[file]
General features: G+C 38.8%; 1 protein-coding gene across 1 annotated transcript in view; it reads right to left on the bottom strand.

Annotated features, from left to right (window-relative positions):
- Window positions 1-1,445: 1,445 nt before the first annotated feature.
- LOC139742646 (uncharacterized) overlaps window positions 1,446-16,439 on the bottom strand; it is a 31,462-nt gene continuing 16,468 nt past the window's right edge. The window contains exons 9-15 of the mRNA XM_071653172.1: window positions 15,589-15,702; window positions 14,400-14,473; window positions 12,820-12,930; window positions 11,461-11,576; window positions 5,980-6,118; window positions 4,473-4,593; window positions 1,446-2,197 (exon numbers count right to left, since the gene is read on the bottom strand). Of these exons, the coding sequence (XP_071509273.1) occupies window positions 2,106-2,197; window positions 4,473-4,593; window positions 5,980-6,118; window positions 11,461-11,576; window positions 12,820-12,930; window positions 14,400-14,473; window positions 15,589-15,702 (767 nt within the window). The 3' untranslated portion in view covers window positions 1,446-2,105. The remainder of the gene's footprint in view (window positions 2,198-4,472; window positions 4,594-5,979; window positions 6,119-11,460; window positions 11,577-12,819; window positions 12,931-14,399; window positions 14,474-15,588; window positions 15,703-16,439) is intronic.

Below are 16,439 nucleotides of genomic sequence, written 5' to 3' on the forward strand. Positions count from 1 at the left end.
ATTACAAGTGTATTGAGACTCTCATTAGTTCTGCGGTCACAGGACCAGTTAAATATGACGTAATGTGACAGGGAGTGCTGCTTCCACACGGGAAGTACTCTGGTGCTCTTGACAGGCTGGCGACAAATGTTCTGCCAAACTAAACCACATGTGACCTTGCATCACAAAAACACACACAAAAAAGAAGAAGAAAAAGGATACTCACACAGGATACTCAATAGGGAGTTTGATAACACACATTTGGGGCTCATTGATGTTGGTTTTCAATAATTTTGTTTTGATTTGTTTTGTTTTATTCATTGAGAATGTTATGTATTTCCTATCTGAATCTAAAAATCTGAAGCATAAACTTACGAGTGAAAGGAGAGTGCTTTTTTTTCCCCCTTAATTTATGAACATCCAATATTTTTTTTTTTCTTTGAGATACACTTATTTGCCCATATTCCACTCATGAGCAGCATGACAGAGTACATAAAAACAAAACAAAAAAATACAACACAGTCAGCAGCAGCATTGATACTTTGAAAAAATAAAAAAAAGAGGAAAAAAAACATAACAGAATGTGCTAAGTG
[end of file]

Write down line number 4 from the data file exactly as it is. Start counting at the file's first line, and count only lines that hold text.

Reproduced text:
- LOC139742646 (uncharacterized) overlaps window positions 1,446-16,439 on the bottom strand; it is a 31,462-nt gene continuing 16,468 nt past the window's right edge. The window contains exons 9-15 of the mRNA XM_071653172.1: window positions 15,589-15,702; window positions 14,400-14,473; window positions 12,820-12,930; window positions 11,461-11,576; window positions 5,980-6,118; window positions 4,473-4,593; window positions 1,446-2,197 (exon numbers count right to left, since the gene is read on the bottom strand). Of these exons, the coding sequence (XP_071509273.1) occupies window positions 2,106-2,197; window positions 4,473-4,593; window positions 5,980-6,118; window positions 11,461-11,576; window positions 12,820-12,930; window positions 14,400-14,473; window positions 15,589-15,702 (767 nt within the window). The 3' untranslated portion in view covers window positions 1,446-2,105. The remainder of the gene's footprint in view (window positions 2,198-4,472; window positions 4,594-5,979; window positions 6,119-11,460; window positions 11,577-12,819; window positions 12,931-14,399; window positions 14,474-15,588; window positions 15,703-16,439) is intronic.